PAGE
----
Blue-ringed Octopus

(Images via pollsb, whyevolutionistrue, underwater, blueboard, wonderquest)

Blue-ringed Octopi are small and docile, whiling their time away eating shrimp and small crabs in tide pools, but if they feel threatened, their dull colors light up into a fantastic blue display. At 5-8 inches long, this Octopus may look harmless, but it contains a neurotoxin that has no available antivenom, and can kill a full grown adult within minutes. The venom targets motor function, causing paralysis in the lungs (and everywhere else), and ending with cardiac arrest due to lack of oxygen.


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Latest Post from Travel Wonders of the World

Latest Post from Travel Wonders of the World


Photo of the Week: Paraportiani Church (Mykonos, Greece)

Posted: 29 Sep 2010 05:08 PM PDT

Along with its seductive beaches, the Greek island of Mykonos is known for its superb white-washed buildings, almost blinding in the bright midday sun. This tiny tourist mecca has a permanent population of less than 10,000 but boasts over 250 churches. Scanned from an old photo, the Paraportiani church is the most photographed and famous. It actually contains a remarkable five churches - the...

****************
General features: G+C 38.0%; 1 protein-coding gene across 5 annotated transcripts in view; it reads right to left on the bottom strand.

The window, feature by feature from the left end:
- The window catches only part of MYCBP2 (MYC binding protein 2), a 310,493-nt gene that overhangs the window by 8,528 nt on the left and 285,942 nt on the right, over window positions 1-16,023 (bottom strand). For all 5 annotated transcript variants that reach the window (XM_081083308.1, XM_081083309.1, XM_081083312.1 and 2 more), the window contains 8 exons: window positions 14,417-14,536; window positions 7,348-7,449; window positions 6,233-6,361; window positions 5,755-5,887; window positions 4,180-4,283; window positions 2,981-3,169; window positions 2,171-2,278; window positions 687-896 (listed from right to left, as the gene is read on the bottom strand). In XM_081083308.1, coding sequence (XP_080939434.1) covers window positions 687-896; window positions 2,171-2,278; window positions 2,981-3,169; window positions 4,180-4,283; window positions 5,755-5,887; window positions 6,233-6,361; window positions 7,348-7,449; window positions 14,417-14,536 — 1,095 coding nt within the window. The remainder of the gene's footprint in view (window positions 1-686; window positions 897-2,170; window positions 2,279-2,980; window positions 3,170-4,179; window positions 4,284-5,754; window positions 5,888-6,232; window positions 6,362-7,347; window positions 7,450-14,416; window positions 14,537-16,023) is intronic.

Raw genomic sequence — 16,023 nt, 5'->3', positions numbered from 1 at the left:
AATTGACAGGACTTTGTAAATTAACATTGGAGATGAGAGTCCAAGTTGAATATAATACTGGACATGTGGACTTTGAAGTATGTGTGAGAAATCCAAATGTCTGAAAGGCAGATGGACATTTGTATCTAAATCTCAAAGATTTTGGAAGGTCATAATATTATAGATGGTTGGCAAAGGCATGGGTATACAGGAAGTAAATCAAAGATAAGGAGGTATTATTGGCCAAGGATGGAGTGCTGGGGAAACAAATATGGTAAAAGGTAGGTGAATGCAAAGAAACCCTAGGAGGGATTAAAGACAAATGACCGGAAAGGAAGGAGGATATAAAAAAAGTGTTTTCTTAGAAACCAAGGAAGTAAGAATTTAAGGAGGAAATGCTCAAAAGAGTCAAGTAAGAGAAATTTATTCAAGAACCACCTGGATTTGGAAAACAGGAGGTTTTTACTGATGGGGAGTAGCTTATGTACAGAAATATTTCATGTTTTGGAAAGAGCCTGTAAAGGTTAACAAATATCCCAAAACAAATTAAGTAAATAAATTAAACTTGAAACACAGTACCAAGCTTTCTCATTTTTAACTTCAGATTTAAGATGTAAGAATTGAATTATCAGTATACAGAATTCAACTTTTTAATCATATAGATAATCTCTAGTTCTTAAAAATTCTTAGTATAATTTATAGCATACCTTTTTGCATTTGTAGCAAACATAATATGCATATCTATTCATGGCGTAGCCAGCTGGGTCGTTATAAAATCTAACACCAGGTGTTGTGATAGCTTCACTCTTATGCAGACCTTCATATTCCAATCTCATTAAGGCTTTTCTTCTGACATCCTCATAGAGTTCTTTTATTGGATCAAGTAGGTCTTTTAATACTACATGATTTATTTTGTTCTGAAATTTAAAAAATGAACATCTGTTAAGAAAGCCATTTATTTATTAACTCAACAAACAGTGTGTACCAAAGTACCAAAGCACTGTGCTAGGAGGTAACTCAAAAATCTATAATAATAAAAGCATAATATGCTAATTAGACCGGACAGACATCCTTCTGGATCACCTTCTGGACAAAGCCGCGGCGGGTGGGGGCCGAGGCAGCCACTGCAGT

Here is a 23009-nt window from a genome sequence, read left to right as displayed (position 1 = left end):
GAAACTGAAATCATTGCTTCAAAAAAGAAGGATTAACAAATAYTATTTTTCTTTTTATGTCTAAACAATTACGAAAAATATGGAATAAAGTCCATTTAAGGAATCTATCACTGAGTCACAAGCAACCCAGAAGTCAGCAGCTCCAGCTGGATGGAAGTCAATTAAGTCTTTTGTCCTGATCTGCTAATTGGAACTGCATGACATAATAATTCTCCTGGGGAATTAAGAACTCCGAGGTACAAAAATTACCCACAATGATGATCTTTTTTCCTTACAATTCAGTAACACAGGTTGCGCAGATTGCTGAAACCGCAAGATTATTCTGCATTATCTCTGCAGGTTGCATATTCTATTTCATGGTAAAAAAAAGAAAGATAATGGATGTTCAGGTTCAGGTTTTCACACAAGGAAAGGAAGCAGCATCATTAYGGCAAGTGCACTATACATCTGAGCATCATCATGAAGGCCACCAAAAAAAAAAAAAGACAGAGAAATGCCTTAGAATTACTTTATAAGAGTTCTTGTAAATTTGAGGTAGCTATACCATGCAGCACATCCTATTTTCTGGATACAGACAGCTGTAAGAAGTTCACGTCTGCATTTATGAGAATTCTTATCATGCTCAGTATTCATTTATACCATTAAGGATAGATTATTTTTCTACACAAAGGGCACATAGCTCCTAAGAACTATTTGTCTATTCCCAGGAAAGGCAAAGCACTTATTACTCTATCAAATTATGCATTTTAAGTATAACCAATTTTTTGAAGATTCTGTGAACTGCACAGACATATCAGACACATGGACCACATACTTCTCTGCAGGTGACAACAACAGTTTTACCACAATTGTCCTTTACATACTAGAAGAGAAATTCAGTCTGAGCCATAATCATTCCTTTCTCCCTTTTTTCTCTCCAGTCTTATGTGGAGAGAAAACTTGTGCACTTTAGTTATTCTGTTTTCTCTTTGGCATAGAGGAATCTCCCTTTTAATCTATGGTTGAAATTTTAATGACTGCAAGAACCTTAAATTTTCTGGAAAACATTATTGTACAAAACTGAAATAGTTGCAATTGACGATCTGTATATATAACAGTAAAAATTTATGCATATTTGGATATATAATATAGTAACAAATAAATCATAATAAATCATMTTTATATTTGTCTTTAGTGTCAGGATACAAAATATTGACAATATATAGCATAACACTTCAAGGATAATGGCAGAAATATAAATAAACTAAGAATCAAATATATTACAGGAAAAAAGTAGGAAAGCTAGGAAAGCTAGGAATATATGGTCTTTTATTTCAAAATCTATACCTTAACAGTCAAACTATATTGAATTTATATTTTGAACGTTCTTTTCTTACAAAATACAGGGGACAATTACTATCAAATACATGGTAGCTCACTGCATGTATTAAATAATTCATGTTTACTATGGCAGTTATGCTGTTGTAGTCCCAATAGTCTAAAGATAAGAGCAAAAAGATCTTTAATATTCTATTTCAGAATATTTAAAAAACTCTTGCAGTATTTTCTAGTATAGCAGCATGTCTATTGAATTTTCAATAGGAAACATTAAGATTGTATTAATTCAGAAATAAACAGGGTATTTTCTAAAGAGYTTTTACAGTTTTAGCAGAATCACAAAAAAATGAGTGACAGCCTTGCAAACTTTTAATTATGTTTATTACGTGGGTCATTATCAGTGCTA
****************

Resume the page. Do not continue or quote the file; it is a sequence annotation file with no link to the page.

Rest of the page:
Read the full story at http://www.travel-wonders.com.

Balkan Holidays: itravelnet.com Travel Blog

Balkan Holidays: itravelnet.com Travel Blog

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Balkan Holidays

Posted: 29 Sep 2010 08:44 PM PDT

Balkan Holidays

Balkan Holidays are a leading tour operator offering holiday packages to Bulgaria, Romania, Croatia, Slovenia, Serbia and Montenegro.
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Wednesday, September 29, 2010

My Round the World Adventure

My Round the World Adventure


Three Days in Amsterdam

Posted: 29 Sep 2010 11:32 AM PDT